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Flirting With Other Churches
Sometimes Christians look for new churches for all the wrong reasons. Here's how a Hollywood movie helped one church shopper go back to his home church.


I was whining to a friend recently about church. I told him I was disillusioned. Little things were bugging me and worship had lost its spark. "Well, why don't you check out our Sunday evening service instead?" he replied. "It's just your style." My friend goes to another church and, in fact (gasp), another denomination. It sounded good.

Flirting With Other Churches

So I took him up on his offer and dropped by his little church. Fresh music, new friends, warm smiles and a challenging message from a different kind of preacher—it was as refreshing as a cold drink on a hot day. The place was alive. I drove home tapping the steering wheel and singing one of their edgy praise songs. I had a rush of new hope. If that was what church could be like, I wanted to go back.

But as I stood on the doorstep, slipping my key into the lock, I felt a sudden pang of guilt. I had been flirting with another church. I checked over my shoulder to see if any of my elders had followed me. I ransacked my pockets—was I going to get caught carrying their bulletin? I felt that I was having an affair.

As I lay in bed that night, scenes from a movie I had watched recently flashed through my mind. There were some strange parallels between the movie Shall We Dance, starring Richard Gere, and my own experience. And my brain was putting a new twist on them.

Gere plays a man caught in a mid-age crisis. I could see that a craving for something exciting and different had crept into my own life. I tossed and turned, wrestling with my pillow and my conscience. Gere plays an estate lawyer bored with life despite having a lucrative career, a stable marriage and a beautiful home in the suburbs. He tries to spice up his life by sneaking out for ballroom dancing lessons and falls for his gorgeous instructor. But the movie takes a heartening turn. Gere takes stock of his life and realizes the treasure he has in his marriage. He stops short of launching an affair and confesses to his wife that he just wanted to be happier and is ashamed he couldn't find the sparkle at home. Their marriage is revitalized with his new-found passion for living. He vows to stay faithful and keep her as his one and only dance partner.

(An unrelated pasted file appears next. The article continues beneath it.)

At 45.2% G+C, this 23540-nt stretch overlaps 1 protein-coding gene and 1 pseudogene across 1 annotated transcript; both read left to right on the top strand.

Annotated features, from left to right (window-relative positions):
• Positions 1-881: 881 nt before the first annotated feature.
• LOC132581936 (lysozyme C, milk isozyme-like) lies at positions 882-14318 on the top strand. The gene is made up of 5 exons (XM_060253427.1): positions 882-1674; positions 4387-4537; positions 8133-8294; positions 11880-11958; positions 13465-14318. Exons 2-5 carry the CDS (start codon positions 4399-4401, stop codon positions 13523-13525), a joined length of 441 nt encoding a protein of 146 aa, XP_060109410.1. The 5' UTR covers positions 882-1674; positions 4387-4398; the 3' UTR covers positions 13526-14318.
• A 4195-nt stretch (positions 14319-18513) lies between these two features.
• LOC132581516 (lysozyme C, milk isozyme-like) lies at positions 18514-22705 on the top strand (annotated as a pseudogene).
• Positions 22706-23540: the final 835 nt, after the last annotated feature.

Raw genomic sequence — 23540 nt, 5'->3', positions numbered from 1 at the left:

I loved the powerful message about remaining faithful to your wife. It was bang on. But that night I saw another way to apply the lesson, and it talked to me about my feelings about church—about being faithful to my home congregation.

There are times in my adult life when I've become bored with church. Like the lawyer on the grey commuter train to work, I've felt numb, lifeless and unfulfilled. Disconnected. Just going through the motions because it's what's expected of me. At other times I'm frustrated by the gap between what we read in the Gospels, what we preach and how we act.

Then, just when I'm at my lowest, I catch a glimpse of another church down the road, and I start to covet. Like Gere's beautiful dance instructor, they are intriguing, mysterious and exciting. They seem to have it all together. I start to wonder if maybe it's time to for me to move on and try a new way of worship. I'm tempted to leave the old church.

Like the clandestine, after-dark trips to the dance studio, my visits to the other church are cloaked in subterfuge and calculated risk. I park down the street, out of sight of prying eyes. I use only my first name and dodge questions about where I've come from. When my old church asks me where I've been, I say I'm working late these days.